I love writing for Fast Company. My editor rocks and is an SEO genius. FC is a great venue because the readers are my public: entrepreneurs, rebels, movers, innovators, geniuses, dot-connectors and leaders who zig when others zag and avant-gartists™ (new made-up word) who can unleash the hidden gems that others overlook and miss. You can even subscribe to the RSS feed for those who prefer that mode.
So, I get to write things in my Fast Company blog column that wouldn’t surface in other, more obedient publications.
Gone Forever (Without the Treasure Map)
Recently, Fast Company changed and updated its interface which seems to now display only a certain number of posts, apparently eliminating some of the most memorable posts that my readers have loved, tweeted and enjoyed.
I say apparently because I found out where they are hiding. I discovered that these still exist, only if you know the titles to Google them.
So, in my effort to have these still be available to my readers and subscribers, I searched down and unearthed these gems with the links below for your reading pleasure. Frankly, they’re too good to not be available if you value good, usable information.
Here they are (in no particular order):
Fast Company Missing Post #1
One of my favorite sound bites (no pun intended), this post covers how to avoid creating clichés in your branding.
It covers 12 ways to eliminate those dreaded brand solutions that sound like everyone else, diluting your brand’s distinction.
I expose 12 Ways to Avoid the Cookie Cutter Brand Syndrome in this article. Just to wet your appetite, here are 6 of them:
- The same old rules will get the same old results.
- Those who did change the world didn’t think they couldn’t.
- Life is like software. Upgrades are available.
- Rules enable one to follow. Knowledge enables one to lead.
- There is little worse a company can do to reduce its influence than have something that is different with a pitch that sounds the same as everyone else’s.
- If your brand is using clichés, you’re promoting your category, not your brand.
To see all 12 of them, click on the title above and strap yourself in. It’s a good read.
Fast Company Missing Post #2
I started out this post with this line, “One of the longest and most successful franchises in Hollywood history has grossed an estimated $5,074,402,453 in the box office worldwide since it premiered on May 8, 1963.”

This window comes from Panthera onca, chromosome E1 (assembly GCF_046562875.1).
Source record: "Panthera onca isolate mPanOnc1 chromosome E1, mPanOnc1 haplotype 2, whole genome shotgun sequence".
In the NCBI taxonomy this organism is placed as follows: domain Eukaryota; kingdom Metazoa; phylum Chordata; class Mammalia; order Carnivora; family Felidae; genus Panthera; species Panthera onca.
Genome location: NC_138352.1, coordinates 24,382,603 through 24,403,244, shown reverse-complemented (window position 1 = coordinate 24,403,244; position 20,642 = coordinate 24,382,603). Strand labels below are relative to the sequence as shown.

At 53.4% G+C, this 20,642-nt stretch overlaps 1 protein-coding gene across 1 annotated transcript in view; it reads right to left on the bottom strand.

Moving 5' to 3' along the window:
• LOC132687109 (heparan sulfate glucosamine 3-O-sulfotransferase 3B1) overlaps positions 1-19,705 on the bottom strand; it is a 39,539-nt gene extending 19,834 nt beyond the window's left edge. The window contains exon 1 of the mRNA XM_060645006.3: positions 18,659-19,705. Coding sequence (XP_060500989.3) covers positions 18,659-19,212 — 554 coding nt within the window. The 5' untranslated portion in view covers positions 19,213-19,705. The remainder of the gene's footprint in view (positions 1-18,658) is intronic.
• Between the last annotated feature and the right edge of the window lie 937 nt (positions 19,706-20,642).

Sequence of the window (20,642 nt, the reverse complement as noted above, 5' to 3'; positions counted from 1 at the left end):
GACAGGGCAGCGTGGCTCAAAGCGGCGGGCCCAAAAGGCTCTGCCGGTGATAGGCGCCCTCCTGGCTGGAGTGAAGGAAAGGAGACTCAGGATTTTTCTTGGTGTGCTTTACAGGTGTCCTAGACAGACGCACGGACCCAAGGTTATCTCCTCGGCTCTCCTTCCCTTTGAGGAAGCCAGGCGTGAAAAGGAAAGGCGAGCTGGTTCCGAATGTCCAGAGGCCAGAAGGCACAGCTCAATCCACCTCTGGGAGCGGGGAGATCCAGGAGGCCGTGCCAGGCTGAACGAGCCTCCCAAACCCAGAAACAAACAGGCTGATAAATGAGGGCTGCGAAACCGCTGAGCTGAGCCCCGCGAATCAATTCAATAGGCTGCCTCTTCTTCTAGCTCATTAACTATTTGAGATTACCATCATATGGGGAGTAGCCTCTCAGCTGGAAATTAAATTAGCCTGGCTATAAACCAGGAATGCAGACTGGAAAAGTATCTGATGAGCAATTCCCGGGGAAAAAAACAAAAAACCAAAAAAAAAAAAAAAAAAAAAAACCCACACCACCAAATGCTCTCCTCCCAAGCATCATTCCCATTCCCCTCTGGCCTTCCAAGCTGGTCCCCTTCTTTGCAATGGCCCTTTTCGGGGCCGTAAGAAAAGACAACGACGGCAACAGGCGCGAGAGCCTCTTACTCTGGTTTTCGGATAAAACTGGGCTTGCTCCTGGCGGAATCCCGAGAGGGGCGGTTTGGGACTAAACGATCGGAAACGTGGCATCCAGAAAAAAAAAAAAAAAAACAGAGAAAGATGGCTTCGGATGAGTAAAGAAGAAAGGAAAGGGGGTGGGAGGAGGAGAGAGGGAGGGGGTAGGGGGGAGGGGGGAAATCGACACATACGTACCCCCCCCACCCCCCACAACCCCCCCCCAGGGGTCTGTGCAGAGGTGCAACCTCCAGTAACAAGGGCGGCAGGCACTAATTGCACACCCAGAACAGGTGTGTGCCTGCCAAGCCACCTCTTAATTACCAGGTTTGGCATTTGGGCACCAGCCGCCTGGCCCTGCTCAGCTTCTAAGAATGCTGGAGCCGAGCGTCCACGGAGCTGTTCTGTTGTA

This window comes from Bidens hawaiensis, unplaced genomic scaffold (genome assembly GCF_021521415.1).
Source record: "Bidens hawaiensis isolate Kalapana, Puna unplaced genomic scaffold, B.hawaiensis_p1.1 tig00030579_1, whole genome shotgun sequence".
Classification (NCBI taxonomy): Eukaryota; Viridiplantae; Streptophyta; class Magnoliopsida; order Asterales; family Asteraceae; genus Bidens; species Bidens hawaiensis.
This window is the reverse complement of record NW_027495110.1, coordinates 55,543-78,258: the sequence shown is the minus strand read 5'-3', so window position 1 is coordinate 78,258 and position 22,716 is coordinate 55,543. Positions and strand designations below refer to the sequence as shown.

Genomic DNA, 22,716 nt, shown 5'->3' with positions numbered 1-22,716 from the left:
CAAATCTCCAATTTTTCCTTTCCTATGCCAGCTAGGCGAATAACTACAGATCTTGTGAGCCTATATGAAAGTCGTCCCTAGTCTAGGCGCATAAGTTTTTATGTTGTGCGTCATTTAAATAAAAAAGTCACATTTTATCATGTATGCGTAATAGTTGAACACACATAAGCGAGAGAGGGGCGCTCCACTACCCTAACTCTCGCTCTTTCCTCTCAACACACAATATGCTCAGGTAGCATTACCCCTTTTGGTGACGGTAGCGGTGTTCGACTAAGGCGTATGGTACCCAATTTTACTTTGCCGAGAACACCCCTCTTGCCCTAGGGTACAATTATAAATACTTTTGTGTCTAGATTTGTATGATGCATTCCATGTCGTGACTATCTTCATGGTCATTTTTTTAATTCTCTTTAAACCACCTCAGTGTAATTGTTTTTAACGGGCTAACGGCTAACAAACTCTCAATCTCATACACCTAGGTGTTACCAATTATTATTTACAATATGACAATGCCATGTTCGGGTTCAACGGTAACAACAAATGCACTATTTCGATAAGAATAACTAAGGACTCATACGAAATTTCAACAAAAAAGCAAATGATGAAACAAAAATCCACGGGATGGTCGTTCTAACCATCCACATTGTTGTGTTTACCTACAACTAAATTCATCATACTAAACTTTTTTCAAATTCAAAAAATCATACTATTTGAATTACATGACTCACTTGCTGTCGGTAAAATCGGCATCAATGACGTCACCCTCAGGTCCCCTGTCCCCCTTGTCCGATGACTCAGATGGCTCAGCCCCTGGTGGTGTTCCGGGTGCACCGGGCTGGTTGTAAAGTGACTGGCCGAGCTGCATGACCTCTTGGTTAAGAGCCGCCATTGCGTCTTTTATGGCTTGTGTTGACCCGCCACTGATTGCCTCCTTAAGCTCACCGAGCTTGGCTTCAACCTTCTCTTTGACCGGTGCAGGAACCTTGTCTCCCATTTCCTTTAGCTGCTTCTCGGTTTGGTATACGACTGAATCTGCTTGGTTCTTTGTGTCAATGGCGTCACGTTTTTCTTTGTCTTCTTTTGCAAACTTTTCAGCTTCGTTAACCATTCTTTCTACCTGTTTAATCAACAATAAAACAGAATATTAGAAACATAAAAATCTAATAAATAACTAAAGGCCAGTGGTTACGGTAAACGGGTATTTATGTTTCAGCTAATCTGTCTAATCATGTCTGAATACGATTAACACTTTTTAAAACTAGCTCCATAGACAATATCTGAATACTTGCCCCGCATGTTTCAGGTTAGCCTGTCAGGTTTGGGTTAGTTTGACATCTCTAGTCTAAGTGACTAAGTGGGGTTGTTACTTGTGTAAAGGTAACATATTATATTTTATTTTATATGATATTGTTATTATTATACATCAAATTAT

This, if you haven’t guessed, is the James Bond franchise. In this post, I unveil 11 Ways To Brand Like a Secret Agent. The goal: World domination for you and your brand.
The visuals alone in this post will leave you shaken and stirred.
Fast Company Missing Post #3
Ever want to get a behind-the-scenes look at a rebrand? Here’s your chance to what increased their brand performance by 300%.
Joanna Vargas is New York’s renowned queen of natural facials serving celebrities, VIPs and business professionals. Fact is that Style.com has called her “the queen of the naturopathic facial” while Vogue, Allure, and endless lifestyle and beauty magazines and blogs have praised her magical touch.
Well, Joanna needed to up the quality of her brand presentation and this post shows you what was done and the results. A great read for any entrepreneur and wannabe Shark.
Fast Company Missing Post #4
What if Kim really had a brand that didn’t try to be something more than what the brand is truly about? Shallow, one-dimensional sensuousness. That’s what this post tackled.
It shows a fully developed brand for KK and her curvaceous empire. It shows:
- The product name
- The logo for this new product
- The package design
- 2 advertisements (one of which that has the headline, “The first fragrance to whisper, ‘Excuse me, but my eyes are up here….’ “)
If you need a chuckle, this post was a matter of taking this brand (which makes zero sense why it’s successful in terms of generating sales) and poking fun at it, in visual form.
Fast Company Missing Post #5
This is a humorous but equally insightful post on how to write a manifesto on anything and, in this case, how to create a branding manifesto. What is a manifesto you ask?
noun ( pl. -tos)
a public declaration of policy and aims, esp. one issued before an election by a political party or candidate.
ORIGIN mid 17th cent.: from Italian, from manifestare, from Latin, ‘make public,’ from manifestus ‘obvious’.
This will shed light on public speakers who seem to captivate their audiences and even some politicians whose rhetoric still has audiences glued to their seats. (Readers’ answers and comments will amuse you and you’re of course invited to participate.)
Enjoy These Before They’re Gone Forever
I have no idea how long these links will be live so all I can do is let you know they’re there today and may be gone tomorrow. So, check them out while they’re still around to help any reader who knows the secret to locating these treasures.